TBW = Lᵤₗ^2/Zᵤₗ + Lₗₗ^2/Zₗₗ + Lₜ^2/Zₜ                Equation 3

ul: upper limb

ll: lower limb

t: trunk

Despite its reliability being under question, we continue to make use of assumptions to simplify equations while maintaining some degree of accuracy. Moreover, now that we know TBW, we can solve for LBM and fat mass (FM) through the empirical estimations shown in Equation 5 and Equation 4 [7]. These empirical estimations are based on observations of human biological phenomena where on average a human’s lean body mass contains 73% of their total body water [7]. Because we are not all the same, deviations from Equation 4 do exist, which is a limitation of using empirical calculations.

LBM = TBW/0.73                        Equation 4

FM = Body Mass – LBM                    Equation 5

Although the segmental approach improves accuracy in comparison to the one-cylinder model, discrepancies still exist through the use of assumptions and empirical estimations. To further improve upon BIA, it is important that we rid of all empirical estimations and analyze impedance solely on the person. Fortunately, companies like InBody have made strides in improving this technology by minimizing the use of empirical estimations [5].

References

  1. Assessing Your Weight and Health Risk. NIH. Website. https://www.nhlbi.nih.gov/health/educational/lose_wt/risk.htm. Accessed May 1, 2020.
  2. Grossi, M., Ricco, B. Electrical impedance spectroscopy (EIS) for biological analysis and food characterization: a review. J Sens Sens Syst. 2017; 6: 303-325. https://doi.org/10.5194/jsss-6-303-2017.
  3. Bioelectrical Impedance Analysis (BIA). Science for Sport. Website. https://www.scienceforsport.com/bioelectrical-impedance-analysis-bia/. Published May 20, 2018. Accessed February 27, 2020.
  4. Dehghan, M., Merchant A.T. Is bioelectrical impedance accurate for use in large epidemiological studies? Nutr J. 2008; 7: 36. doi: 10.1186/1475-2891-7-26
  5. Revolutionizing BIA Technology with InBody. InBody. Website. https://inbodyusa.com/general/technology/. Accessed May 12, 2020.
  6. Organ LW, Bradham GB, Gore DT, Lozier SL. Segmental bioelectrical impedance analysis: theory and application of a new technique. Journal of Applied Physiology. 1994 Jul; 77(1): 98-112.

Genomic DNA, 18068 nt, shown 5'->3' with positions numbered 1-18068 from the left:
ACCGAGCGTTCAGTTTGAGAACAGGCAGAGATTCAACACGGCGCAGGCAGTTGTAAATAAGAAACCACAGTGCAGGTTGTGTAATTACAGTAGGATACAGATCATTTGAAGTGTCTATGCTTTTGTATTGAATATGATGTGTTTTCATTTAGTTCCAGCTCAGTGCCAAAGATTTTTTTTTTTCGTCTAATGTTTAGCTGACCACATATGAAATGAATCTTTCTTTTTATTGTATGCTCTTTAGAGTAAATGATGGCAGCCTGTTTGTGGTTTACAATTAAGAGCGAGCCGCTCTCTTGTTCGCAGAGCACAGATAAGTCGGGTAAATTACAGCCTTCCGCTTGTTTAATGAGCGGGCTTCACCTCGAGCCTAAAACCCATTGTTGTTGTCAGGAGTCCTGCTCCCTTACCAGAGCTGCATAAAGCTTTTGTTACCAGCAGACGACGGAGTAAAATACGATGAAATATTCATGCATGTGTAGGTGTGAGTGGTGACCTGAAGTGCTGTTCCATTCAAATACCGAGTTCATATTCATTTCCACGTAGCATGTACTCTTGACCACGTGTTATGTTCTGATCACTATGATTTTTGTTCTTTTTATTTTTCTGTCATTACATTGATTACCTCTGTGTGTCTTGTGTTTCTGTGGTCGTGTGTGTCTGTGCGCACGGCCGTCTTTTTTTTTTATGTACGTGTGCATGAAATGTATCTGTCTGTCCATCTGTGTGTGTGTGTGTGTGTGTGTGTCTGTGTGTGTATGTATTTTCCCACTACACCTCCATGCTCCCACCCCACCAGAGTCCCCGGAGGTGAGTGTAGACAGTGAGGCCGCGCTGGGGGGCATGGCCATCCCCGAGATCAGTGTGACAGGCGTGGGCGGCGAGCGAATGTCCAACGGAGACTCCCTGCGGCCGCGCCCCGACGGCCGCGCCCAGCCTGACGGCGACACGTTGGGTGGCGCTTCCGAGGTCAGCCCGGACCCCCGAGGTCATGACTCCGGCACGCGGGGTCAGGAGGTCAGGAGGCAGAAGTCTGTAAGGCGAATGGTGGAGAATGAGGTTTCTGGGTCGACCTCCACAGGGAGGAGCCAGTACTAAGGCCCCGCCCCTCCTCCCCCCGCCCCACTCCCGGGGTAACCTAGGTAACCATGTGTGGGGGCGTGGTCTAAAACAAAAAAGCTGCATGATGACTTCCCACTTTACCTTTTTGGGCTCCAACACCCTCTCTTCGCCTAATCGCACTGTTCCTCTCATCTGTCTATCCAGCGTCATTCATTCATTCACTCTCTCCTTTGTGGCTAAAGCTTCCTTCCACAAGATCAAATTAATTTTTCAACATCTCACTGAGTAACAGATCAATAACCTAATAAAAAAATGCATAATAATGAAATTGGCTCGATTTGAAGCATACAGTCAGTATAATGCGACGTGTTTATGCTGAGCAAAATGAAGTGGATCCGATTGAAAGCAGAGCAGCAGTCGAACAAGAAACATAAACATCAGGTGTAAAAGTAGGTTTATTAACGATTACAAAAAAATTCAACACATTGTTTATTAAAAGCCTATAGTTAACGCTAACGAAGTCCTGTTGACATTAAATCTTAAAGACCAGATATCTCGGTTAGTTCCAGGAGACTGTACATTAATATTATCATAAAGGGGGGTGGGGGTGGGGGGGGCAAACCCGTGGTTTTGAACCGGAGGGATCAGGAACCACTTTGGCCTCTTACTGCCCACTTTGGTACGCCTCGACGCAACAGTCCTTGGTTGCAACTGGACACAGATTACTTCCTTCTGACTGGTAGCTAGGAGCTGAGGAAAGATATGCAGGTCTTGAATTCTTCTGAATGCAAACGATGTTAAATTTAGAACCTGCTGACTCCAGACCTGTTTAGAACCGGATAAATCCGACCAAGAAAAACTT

7. Bioelectrical Impedance Analysis (BIA) and Body Composition Analyse. DANTEST Media Inc. Website. http://www.dantest.com/dtr_bioscan_bia.htm. Accessed May 12, 2020.

 

It’s Bioelectric! Boogie, Woogie, Woogie!

The Patent 

  • Patent title: Bioelectrical impedance measuring apparatus constructed by one-chip integrated circuit
  • Patent #: 6472888
  • Patent filing date: Jan. 29, 2001
  • Patent issue date: Oct. 29, 2002
  • How long it took for this patent to issue: 1yr and 9mo
  • Inventor(s): Oguma, Koji, Miyoshi, Tsutomu
  • Assignee: Tanita Corporation
  • US classification: 324/691; 324/692; 600/547
  • How many claims: 9

The Invention

Bioelectrical impedance apparatuses (BIA) estimate the body composition of the individual by sending a small electrical impulse through its tissues. The speed of this electrical current varies due to the water, muscle, and fat content in the tissues [1]. Tissues containing higher water and muscle content tend to have faster electrical currents, and thus, a lower impedance; whereas, tissues containing higher fat content tend to have slower electrical currents, and thus, a higher impedance [1]. Other factors, such as sex, height, and weight, are also considered when using this device. [2]

Having been available to the public since the 1980’s [1], this recent 2001 patent improves upon the original BIA by scaling down all the necessary processes onto a one-chip microcomputer [2]. The essential components of a BIA include: inputting patient information, applying electrical current, integrating bioelectrical impedance, and outputting one’s body composition, all of which remain withstanding [2]. The one-chip microcomputer is useful for 1) selectively generating and relaying an alternating-current (AC), 2) containing multiple switches that measure bioelectrical impedance, send the AC signal, and quantify the output voltage, and 3) containing devices that produce, supply, and detect voltage [2]. Overall, the inventors sought to maintain the effectiveness of the current solution whilst minimizing the amount of compartments needed to output one’s body composition.

Figure 1. Bioelectrical Impedance Analysis Schematic. The body is composed of fat or fat-free mass and water or water-free tissues (A) [8]. These different components result in different resistances, and thus, different impedances. Moving through water encounters less resistance than moving through fat (C) [8]. To measure impedance, the circuit connects to 2 electrodes placed at the wrist and 2 placed at the ankle (B) [8]. 

The Population

BIA can prove to be an effective tool for quantifying one’s body composition in clinical studies, more specifically studies whose population consists of individuals from developing countries [3] due to its low cost, portability, ease of use, and reliability [4]. Additionally, bioelectrical impedance analyzers are available for commercial use and offered from online retailers, such as Amazon [5]. Like an Apple Watch or Fitbit, one may resort to purchasing a BIA in means of receiving information regarding their body constitution in a timely fashion. Using an age limit similar to a Fitbit, individuals below the age of 13 should not make use of a BIA [6]. Moreover, the curiosity over one’s weight, body mass index, and body composition has been trending over the last decade, and is directly related to the booming health and fitness industry [7]. Aside from its current uses, BIA deems to be a probable technique for detecting the presence of abnormalities in the body (i.e. lesions and/or tumors) [2].